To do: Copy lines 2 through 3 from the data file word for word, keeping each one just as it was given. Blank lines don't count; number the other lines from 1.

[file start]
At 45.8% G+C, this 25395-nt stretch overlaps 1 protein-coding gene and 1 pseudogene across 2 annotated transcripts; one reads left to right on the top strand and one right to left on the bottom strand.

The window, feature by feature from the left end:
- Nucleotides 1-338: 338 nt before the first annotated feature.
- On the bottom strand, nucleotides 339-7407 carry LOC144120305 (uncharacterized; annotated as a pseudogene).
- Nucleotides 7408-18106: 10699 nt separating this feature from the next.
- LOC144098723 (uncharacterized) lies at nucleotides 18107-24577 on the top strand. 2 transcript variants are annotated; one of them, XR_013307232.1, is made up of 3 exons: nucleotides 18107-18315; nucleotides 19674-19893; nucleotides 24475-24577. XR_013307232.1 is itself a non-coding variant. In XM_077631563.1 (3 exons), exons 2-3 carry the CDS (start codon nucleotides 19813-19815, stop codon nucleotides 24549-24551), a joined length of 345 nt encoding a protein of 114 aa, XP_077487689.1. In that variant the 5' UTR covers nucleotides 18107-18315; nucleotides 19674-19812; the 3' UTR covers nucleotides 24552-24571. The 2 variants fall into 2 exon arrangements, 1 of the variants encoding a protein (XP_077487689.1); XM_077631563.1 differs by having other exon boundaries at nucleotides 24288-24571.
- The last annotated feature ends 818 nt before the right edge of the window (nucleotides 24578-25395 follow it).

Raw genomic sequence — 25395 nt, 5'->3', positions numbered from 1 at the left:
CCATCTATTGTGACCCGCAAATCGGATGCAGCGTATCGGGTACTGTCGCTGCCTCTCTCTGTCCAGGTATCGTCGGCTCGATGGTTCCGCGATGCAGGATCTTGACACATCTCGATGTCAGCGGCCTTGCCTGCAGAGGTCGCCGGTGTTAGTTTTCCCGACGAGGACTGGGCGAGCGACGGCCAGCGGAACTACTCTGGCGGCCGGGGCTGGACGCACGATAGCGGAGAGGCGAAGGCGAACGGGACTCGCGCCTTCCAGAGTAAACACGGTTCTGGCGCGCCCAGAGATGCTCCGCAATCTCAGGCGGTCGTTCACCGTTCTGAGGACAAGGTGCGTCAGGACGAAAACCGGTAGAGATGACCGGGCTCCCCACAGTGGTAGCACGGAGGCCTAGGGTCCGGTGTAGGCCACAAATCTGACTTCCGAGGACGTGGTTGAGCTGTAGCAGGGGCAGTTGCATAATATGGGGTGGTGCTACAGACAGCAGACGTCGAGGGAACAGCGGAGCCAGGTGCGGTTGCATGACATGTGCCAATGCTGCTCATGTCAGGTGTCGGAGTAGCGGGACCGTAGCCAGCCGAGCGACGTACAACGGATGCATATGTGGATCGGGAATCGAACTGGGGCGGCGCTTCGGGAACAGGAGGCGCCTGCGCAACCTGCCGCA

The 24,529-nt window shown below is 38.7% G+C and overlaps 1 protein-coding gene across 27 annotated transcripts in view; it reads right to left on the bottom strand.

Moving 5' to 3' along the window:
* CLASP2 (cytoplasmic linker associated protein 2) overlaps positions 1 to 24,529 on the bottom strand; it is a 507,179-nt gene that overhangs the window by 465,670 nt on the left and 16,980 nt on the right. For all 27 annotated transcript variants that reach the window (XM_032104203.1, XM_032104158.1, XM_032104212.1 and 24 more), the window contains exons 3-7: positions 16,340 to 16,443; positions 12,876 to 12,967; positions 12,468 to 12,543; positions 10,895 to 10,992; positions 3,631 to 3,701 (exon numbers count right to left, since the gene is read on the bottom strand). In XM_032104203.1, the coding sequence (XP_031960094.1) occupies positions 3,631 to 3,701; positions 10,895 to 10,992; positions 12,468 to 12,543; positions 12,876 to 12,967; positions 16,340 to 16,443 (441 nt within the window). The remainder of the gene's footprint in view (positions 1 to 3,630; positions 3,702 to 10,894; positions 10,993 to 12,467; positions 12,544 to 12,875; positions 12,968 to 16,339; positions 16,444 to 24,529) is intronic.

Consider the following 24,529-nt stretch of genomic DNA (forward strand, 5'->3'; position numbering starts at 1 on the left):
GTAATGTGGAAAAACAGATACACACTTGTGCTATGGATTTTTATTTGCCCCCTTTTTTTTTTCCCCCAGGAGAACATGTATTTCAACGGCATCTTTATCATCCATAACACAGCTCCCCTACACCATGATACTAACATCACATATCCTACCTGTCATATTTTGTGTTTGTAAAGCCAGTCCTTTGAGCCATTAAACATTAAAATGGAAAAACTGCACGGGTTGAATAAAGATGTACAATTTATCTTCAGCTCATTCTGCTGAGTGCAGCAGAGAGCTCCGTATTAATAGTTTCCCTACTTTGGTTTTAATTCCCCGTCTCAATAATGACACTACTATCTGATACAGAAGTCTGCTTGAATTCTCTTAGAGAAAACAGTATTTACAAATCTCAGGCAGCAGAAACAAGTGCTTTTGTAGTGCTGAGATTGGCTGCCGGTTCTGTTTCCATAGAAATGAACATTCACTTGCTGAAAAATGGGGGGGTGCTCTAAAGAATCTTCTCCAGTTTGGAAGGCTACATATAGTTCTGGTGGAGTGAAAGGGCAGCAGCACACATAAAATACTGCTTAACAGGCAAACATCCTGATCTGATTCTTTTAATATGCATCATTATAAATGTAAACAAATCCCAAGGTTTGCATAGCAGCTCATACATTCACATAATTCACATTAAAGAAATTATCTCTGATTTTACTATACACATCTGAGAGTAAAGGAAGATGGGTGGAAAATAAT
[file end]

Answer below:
The window, feature by feature from the left end:
- Nucleotides 1-338: 338 nt before the first annotated feature.